Modern historians frequently tend to view the battle of Poltava as the beginning of a dramatic change in European history, i.e. the event which broke the back of the Swedish empire and signalled the rise of Russia.
This was not necessarily how the battle later was perceived by the surviving Swedes. Per Adlerfelt (1680-1743), in 1709 a captain in the Life Guards, was in 1739 a Councillor of the Realm and a supporter of the plans to send troops to Finland for the purpose of putting pressure on the Russian government. On 31 August he wrote to Carl Gustaf Tessin, stating that 6,000 men were about to be transferred to Finland. These were under the command of Major General Buddenbrock and Colonels Didron, Pahlen, Silfversparre and Wrangel (all veterans of the GNW and a couple also participants in the campaign of 1708-1709).
When these reinforcements arrived in Finland, Aderfelt wrote, the army would number 20,000. This would make it stronger than any army Charles XII had commanded in battle against the Russians. As God had always used to help the Swedes this would hopefully continue.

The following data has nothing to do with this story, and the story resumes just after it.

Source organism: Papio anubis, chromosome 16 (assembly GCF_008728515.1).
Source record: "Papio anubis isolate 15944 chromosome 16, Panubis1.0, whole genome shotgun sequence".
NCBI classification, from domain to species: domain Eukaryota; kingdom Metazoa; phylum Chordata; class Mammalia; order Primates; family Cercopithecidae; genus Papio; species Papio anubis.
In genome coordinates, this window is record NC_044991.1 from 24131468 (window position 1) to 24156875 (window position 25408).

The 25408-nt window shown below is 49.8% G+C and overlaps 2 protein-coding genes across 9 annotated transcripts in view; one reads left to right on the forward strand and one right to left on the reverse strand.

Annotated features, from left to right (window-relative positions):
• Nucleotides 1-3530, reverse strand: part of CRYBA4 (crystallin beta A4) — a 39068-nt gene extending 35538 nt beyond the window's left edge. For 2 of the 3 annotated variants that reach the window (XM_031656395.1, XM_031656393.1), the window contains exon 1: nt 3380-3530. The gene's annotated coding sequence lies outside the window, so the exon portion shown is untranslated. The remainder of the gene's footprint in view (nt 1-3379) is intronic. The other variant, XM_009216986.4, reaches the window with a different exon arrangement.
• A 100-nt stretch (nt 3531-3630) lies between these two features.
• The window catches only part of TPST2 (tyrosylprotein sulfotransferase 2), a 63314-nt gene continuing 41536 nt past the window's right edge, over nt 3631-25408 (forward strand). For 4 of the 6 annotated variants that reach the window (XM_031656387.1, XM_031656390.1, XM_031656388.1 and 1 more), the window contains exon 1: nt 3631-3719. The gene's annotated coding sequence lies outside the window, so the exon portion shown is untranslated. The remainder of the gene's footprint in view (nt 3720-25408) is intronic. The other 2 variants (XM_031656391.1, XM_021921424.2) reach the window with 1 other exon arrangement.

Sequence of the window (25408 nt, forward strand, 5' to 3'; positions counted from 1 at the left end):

The decision had been kept very secret, so if everything worked out the arrival of this force in Finland would make a profound impression in Saint Petersburg. The Russian envoy had not been in Stockholm on the day the orders went out. He had not discovered anything until three days later. The envoy had been profoundly stunned and not sent his first report until the next day. There was great enthusiasm among the officers and the soldiers, Adlerfelt ended his report.
Source: Riksarkivet, Ericsbergsarkivets autografsamling, Vol. 2